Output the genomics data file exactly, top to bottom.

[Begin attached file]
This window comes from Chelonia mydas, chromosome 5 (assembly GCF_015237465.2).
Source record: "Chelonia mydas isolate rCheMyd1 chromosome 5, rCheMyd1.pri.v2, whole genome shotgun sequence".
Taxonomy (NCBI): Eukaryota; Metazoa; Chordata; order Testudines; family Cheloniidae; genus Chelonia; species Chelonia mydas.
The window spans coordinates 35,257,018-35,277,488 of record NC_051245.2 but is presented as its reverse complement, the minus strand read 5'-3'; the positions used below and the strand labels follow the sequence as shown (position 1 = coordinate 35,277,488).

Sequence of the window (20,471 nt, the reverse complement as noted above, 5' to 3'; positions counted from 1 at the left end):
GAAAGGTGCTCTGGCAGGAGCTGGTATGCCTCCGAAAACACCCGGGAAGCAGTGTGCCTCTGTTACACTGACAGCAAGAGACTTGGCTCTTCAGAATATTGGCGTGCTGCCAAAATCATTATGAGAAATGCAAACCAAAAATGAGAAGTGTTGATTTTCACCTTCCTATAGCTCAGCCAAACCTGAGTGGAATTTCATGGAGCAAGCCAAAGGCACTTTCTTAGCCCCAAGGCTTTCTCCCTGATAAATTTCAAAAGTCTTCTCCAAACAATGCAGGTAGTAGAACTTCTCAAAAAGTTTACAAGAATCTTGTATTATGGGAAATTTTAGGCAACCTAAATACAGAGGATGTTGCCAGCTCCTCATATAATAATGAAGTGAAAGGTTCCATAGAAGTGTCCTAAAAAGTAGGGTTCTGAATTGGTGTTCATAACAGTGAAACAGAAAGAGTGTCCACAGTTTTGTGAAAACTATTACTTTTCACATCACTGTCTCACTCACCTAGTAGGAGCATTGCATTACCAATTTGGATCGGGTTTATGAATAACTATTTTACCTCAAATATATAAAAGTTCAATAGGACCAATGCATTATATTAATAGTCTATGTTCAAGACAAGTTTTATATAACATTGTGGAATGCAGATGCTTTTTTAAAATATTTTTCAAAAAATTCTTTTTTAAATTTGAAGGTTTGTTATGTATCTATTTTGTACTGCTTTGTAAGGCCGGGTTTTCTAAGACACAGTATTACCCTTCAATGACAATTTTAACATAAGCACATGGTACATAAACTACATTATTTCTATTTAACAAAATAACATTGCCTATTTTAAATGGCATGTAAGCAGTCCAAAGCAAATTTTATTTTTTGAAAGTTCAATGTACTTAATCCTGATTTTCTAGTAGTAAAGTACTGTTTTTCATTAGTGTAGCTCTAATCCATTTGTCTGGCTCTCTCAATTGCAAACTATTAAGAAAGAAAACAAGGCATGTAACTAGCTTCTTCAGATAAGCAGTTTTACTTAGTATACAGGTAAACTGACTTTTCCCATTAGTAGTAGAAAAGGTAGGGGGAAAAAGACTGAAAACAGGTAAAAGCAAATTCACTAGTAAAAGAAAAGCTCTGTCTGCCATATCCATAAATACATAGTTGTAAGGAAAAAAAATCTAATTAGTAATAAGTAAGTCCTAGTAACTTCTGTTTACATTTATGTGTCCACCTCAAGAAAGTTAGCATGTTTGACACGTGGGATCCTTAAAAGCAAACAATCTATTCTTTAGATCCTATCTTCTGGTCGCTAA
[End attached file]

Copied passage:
This window comes from Chelonia mydas, chromosome 5 (assembly GCF_015237465.2).
Source record: "Chelonia mydas isolate rCheMyd1 chromosome 5, rCheMyd1.pri.v2, whole genome shotgun sequence".
Taxonomy (NCBI): Eukaryota; Metazoa; Chordata; order Testudines; family Cheloniidae; genus Chelonia; species Chelonia mydas.
The window spans coordinates 35,257,018-35,277,488 of record NC_051245.2 but is presented as its reverse complement, the minus strand read 5'-3'; the positions used below and the strand labels follow the sequence as shown (position 1 = coordinate 35,277,488).

Sequence of the window (20,471 nt, the reverse complement as noted above, 5' to 3'; positions counted from 1 at the left end):
GAAAGGTGCTCTGGCAGGAGCTGGTATGCCTCCGAAAACACCCGGGAAGCAGTGTGCCTCTGTTACACTGACAGCAAGAGACTTGGCTCTTCAGAATATTGGCGTGCTGCCAAAATCATTATGAGAAATGCAAACCAAAAATGAGAAGTGTTGATTTTCACCTTCCTATAGCTCAGCCAAACCTGAGTGGAATTTCATGGAGCAAGCCAAAGGCACTTTCTTAGCCCCAAGGCTTTCTCCCTGATAAATTTCAAAAGTCTTCTCCAAACAATGCAGGTAGTAGAACTTCTCAAAAAGTTTACAAGAATCTTGTATTATGGGAAATTTTAGGCAACCTAAATACAGAGGATGTTGCCAGCTCCTCATATAATAATGAAGTGAAAGGTTCCATAGAAGTGTCCTAAAAAGTAGGGTTCTGAATTGGTGTTCATAACAGTGAAACAGAAAGAGTGTCCACAGTTTTGTGAAAACTATTACTTTTCACATCACTGTCTCACTCACCTAGTAGGAGCATTGCATTACCAATTTGGATCGGGTTTATGAATAACTATTTTACCTCAAATATATAAAAGTTCAATAGGACCAATGCATTATATTAATAGTCTATGTTCAAGACAAGTTTTATATAACATTGTGGAATGCAGATGCTTTTTTAAAATATTTTTCAAAAAATTCTTTTTTAAATTTGAAGGTTTGTTATGTATCTATTTTGTACTGCTTTGTAAGGCCGGGTTTTCTAAGACACAGTATTACCCTTCAATGACAATTTTAACATAAGCACATGGTACATAAACTACATTATTTCTATTTAACAAAATAACATTGCCTATTTTAAATGGCATGTAAGCAGTCCAAAGCAAATTTTATTTTTTGAAAGTTCAATGTACTTAATCCTGATTTTCTAGTAGTAAAGTACTGTTTTTCATTAGTGTAGCTCTAATCCATTTGTCTGGCTCTCTCAATTGCAAACTATTAAGAAAGAAAACAAGGCATGTAACTAGCTTCTTCAGATAAGCAGTTTTACTTAGTATACAGGTAAACTGACTTTTCCCATTAGTAGTAGAAAAGGTAGGGGGAAAAAGACTGAAAACAGGTAAAAGCAAATTCACTAGTAAAAGAAAAGCTCTGTCTGCCATATCCATAAATACATAGTTGTAAGGAAAAAAAATCTAATTAGTAATAAGTAAGTCCTAGTAACTTCTGTTTACATTTATGTGTCCACCTCAAGAAAGTTAGCATGTTTGACACGTGGGATCCTTAAAAGCAAACAATCTATTCTTTAGATCCTATCTTCTGGTCGCTAA